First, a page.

Hunger and Fury: The Crisis of Democracy in the Balkans
Seminar Series: Key issues and developments in South East Europe
Our Hilary 2018 SEESOX seminar series on South East Europe looks at regional developments from a thematic, interdisciplinary and cross-country perspectives and touches upon issues which are at the forefront of the region’s current affairs. We look at South East Europe from international politics, political economy, and/or societal perspectives, by engaging with a selection of topics ranging from the challenges to democracy and free speech, to geopolitics, energy, migration and European integration.
Co-Convenors: Othon Anastasakis, David Madden, Jonathan Scheele (St Antony’s College)
In his book Hunger and Fury Jasmin Mujanović contends that the parliamentary regimes of southeastern Europe are in crisis. The process of Euro-Atlantic integration (i.e. EU and NATO membership) has not significantly altered the structural dimensions of the region’s prevailing political and economic dynamics. Politically, the post-Yugoslav Balkan elite are still a band of oligarchs. Their economic policies remain rooted in clientalism, corruption, and dispossession: a system that has elsewhere been referred to as “kleptocracy.” The coercive power of the state is still the primary means of accumulation for Balkan elites, allowing them to continue to govern as warlords even in an era of peace. Since 2012, however, in reaction to both to the bankruptcy of Western democratization efforts and the retreat of local elites from even nominal commitments to accountable and responsive democratic governance, a wave of new grassroots social movements – from Slovenia to Bosnia-Herzegovina (BiH) to Macedonia – has dramatically realigned politics in the former Yugoslavia. In their wake the essential cleavage of contemporary Balkan politics has become the determined attempt by insurgent mass movements to topple the entrenched, oligarchic elites of the region, who alone in the sea of former communist regimes in Europe successfully navigated the collapse of the Cold War order without ever actually losing power.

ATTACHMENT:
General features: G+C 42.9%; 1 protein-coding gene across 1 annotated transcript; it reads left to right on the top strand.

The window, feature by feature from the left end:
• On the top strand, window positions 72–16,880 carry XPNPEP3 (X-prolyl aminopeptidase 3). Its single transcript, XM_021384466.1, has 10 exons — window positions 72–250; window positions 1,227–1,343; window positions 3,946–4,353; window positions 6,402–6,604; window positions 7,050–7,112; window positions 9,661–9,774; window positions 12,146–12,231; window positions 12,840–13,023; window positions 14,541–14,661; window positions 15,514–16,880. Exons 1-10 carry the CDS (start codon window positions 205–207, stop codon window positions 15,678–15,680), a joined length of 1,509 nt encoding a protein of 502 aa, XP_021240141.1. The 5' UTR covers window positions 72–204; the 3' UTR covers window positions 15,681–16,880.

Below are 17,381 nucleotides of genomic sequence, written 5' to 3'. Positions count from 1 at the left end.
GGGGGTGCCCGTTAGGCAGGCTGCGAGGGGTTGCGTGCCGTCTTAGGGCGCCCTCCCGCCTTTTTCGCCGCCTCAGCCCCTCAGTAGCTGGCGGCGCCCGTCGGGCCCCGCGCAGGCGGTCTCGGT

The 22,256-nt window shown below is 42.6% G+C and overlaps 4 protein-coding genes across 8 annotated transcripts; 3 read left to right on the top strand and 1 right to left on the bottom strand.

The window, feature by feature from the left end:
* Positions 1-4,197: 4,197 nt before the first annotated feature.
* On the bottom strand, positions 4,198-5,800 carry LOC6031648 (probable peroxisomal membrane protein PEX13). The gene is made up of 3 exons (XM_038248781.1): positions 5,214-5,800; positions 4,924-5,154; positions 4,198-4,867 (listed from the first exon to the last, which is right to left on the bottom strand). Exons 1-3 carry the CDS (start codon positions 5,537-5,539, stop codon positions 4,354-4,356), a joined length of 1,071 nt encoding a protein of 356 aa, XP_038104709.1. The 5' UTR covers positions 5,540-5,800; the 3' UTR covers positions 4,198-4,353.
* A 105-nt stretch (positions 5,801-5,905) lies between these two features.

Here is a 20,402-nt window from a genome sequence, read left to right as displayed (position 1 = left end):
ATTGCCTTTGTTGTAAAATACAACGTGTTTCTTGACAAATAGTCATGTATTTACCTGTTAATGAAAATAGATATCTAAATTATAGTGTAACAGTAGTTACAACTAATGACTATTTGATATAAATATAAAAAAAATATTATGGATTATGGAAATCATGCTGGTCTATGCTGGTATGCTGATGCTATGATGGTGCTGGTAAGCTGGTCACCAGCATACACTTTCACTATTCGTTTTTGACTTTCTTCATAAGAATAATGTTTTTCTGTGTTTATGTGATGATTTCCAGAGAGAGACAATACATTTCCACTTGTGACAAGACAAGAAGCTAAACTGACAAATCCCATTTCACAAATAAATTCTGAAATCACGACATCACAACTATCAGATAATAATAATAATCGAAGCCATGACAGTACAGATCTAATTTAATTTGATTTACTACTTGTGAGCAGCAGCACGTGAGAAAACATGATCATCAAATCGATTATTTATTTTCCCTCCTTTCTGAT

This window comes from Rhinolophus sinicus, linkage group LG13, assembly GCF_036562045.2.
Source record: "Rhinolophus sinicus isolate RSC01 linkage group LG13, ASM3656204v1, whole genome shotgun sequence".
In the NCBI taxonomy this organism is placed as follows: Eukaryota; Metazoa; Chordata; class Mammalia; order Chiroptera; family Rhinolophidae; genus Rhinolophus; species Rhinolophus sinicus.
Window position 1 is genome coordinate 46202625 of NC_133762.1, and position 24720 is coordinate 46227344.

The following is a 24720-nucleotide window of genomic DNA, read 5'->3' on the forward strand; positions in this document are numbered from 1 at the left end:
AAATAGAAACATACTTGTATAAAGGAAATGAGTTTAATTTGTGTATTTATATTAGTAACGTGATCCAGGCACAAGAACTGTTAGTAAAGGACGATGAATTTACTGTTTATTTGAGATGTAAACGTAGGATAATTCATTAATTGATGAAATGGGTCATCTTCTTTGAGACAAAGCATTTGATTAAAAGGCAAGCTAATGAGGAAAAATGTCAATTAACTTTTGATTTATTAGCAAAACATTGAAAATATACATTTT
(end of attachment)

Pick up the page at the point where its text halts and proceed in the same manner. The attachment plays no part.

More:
Danijela Dolenec will discuss Mujanović theses, but also give an insight into her own project on 'Disobedient Democracies', a comparative research project exploring how protest politics advances democracy. Motivated by citizens' detachment from the institutions of representative democracy, the project brings new perspectives on the ways in which citizens can reclaim democratic politics. By gathering and analysing data on protests and social movements in four countries of the European semi-periphery (Portugal, Spain, Croatia, Serbia), the aim is to further our understanding of the phenomenon of disobedience.
Jasmin Mujanović is a political scientist (PhD, York University) specializing in the politics of post-authoritarian and post-conflict democratization. His first book Hunger and Fury: The Crisis of Democracy in the Balkans (Hurst Publishers & Oxford University Press) examines the persistence of illiberal forms of governance in the Western Balkans since the end of the Yugoslav Wars. His publications also include peer-reviewed articles in top-flight academic journals, chapters in numerous edited volumes, policy reports for Freedom House, the European Council on Foreign Relations, and the Friedrich Ebert Stiftung, as well as popular analyses in the New York Times, the Washington Post, Foreign Affairs, Al Jazeera, openDemocracy, and a host of other media. He has a prominent social media presence and has made appearances for international television and radio programs on Al Jazeera, CBC Radio, Huffington Post Live, Voice of America, as well as numerous Balkan media outlets. Originally from Sarajevo, he is currently a Fellow at the EastWest Institute and a policy consultant for the Friedrich Ebert Stiftung – Dialogue Southeast Europe office.
Danijela Dolenec (PhD, ETH Zurich) is Assistant Professor of Political Science at the University of Zagreb, where she teaches comparative politics, protest movements and social science methodology. Her research interests are in comparative politics, comparative political economy and European studies. More specifically, her work focuses on analysing the changing contours of political conflict in Europe in the context of the crisis of representative democracy and the recent rise of the Right. Danijela is currently leading the research project Disobedient Democracy, analysing contentious politics in the European periphery with the aim of exploring ways in which citizens reclaim democratic policies. Some of her most recent work came out in East European Politics and Societies, Europe Asia Studies and the Review of Radical Political Economics, while her first book, Democratic Institutions and Authoritarian Rule in Southeast Europe (ECPR Press), received the National Science Award in 2013.